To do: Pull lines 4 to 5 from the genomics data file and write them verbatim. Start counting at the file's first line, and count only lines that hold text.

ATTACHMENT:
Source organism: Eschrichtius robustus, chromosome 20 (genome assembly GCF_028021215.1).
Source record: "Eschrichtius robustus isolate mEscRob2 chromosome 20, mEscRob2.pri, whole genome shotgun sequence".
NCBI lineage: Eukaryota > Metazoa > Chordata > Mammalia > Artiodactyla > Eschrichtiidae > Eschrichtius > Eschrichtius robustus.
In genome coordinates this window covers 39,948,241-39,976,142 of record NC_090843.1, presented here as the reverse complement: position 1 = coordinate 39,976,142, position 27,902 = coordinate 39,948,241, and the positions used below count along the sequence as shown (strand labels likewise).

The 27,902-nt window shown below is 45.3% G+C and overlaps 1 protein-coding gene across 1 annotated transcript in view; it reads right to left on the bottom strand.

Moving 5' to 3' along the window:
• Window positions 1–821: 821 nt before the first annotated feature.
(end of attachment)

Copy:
In genome coordinates this window covers 39,948,241-39,976,142 of record NC_090843.1, presented here as the reverse complement: position 1 = coordinate 39,976,142, position 27,902 = coordinate 39,948,241, and the positions used below count along the sequence as shown (strand labels likewise).

The 27,902-nt window shown below is 45.3% G+C and overlaps 1 protein-coding gene across 1 annotated transcript in view; it reads right to left on the bottom strand.